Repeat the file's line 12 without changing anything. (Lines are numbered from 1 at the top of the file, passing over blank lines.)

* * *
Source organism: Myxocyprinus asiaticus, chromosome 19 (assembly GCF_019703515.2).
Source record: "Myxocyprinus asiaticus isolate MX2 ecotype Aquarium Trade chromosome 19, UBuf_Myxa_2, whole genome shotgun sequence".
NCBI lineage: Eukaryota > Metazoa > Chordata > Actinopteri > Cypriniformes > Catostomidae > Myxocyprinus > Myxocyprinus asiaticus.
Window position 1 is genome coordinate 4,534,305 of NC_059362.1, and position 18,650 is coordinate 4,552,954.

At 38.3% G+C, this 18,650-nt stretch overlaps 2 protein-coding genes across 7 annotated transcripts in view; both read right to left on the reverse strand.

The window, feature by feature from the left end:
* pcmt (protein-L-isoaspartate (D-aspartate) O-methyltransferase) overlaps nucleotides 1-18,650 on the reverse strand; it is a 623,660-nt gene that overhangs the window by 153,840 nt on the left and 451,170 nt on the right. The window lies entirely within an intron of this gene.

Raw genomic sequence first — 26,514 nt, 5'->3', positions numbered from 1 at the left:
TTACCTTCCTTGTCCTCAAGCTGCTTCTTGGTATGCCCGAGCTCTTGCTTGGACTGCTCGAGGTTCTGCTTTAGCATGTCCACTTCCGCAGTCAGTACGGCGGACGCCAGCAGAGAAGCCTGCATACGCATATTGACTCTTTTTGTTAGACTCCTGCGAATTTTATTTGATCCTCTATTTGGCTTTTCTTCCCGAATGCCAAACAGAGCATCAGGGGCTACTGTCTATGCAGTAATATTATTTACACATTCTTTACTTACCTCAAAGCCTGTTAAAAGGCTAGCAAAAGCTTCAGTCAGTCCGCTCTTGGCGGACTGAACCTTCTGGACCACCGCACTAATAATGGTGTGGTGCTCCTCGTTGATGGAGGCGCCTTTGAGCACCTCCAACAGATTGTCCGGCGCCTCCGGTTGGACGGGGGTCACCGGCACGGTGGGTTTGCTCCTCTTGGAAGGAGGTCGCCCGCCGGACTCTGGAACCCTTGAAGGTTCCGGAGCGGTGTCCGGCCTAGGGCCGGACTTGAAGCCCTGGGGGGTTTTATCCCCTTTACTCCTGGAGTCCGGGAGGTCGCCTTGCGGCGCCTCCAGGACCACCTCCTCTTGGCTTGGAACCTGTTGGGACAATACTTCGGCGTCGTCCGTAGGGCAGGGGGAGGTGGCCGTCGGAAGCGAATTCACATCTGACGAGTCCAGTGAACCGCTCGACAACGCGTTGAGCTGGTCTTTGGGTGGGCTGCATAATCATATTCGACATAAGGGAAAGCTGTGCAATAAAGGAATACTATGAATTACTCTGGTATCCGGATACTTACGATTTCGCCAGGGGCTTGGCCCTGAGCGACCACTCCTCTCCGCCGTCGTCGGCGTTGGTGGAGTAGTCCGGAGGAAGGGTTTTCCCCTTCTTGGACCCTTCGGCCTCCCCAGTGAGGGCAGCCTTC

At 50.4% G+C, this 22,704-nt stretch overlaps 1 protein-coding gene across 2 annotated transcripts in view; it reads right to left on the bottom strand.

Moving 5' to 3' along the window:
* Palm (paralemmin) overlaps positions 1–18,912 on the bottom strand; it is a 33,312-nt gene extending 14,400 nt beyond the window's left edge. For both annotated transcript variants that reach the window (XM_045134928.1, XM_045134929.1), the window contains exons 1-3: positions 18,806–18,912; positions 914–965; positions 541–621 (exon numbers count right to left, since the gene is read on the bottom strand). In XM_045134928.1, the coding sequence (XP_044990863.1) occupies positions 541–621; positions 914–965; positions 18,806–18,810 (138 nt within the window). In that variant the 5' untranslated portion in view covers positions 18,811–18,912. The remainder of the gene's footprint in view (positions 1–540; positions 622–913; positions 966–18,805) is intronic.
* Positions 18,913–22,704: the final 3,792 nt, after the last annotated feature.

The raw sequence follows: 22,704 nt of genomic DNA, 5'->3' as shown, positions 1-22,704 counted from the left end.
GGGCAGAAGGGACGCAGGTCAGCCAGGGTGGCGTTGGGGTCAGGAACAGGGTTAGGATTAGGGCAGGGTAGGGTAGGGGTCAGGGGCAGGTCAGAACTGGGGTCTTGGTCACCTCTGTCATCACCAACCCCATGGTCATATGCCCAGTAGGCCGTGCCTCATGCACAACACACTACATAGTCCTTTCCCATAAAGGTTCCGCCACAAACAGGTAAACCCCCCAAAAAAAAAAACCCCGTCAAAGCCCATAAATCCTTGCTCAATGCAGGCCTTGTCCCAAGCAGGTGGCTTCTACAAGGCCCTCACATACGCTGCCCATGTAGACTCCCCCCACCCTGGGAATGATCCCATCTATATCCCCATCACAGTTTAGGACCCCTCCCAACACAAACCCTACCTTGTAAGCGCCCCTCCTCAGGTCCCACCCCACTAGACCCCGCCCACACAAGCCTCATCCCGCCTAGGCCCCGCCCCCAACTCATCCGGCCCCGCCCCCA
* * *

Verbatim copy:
* Palm (paralemmin) overlaps positions 1–18,912 on the bottom strand; it is a 33,312-nt gene extending 14,400 nt beyond the window's left edge. For both annotated transcript variants that reach the window (XM_045134928.1, XM_045134929.1), the window contains exons 1-3: positions 18,806–18,912; positions 914–965; positions 541–621 (exon numbers count right to left, since the gene is read on the bottom strand). In XM_045134928.1, the coding sequence (XP_044990863.1) occupies positions 541–621; positions 914–965; positions 18,806–18,810 (138 nt within the window). In that variant the 5' untranslated portion in view covers positions 18,811–18,912. The remainder of the gene's footprint in view (positions 1–540; positions 622–913; positions 966–18,805) is intronic.